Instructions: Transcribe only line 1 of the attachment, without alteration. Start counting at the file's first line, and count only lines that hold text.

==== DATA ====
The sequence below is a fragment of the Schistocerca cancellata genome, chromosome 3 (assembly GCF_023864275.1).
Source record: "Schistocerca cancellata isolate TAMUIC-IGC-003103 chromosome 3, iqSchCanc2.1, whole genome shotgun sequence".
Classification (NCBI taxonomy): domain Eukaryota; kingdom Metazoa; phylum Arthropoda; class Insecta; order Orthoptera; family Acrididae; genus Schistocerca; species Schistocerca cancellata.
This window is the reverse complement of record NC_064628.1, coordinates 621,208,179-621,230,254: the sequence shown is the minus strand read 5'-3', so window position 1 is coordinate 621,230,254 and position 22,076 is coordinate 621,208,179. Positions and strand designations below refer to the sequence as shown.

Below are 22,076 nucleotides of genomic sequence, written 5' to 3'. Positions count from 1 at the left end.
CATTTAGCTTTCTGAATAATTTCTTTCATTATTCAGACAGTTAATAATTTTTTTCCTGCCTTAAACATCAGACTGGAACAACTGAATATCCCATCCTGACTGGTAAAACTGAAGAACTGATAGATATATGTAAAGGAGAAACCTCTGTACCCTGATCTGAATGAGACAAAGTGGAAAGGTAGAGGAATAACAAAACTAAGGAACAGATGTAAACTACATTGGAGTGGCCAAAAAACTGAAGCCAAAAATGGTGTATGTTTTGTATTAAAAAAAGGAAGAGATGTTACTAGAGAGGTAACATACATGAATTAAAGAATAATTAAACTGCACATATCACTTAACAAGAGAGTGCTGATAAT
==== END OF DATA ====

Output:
The sequence below is a fragment of the Schistocerca cancellata genome, chromosome 3 (assembly GCF_023864275.1).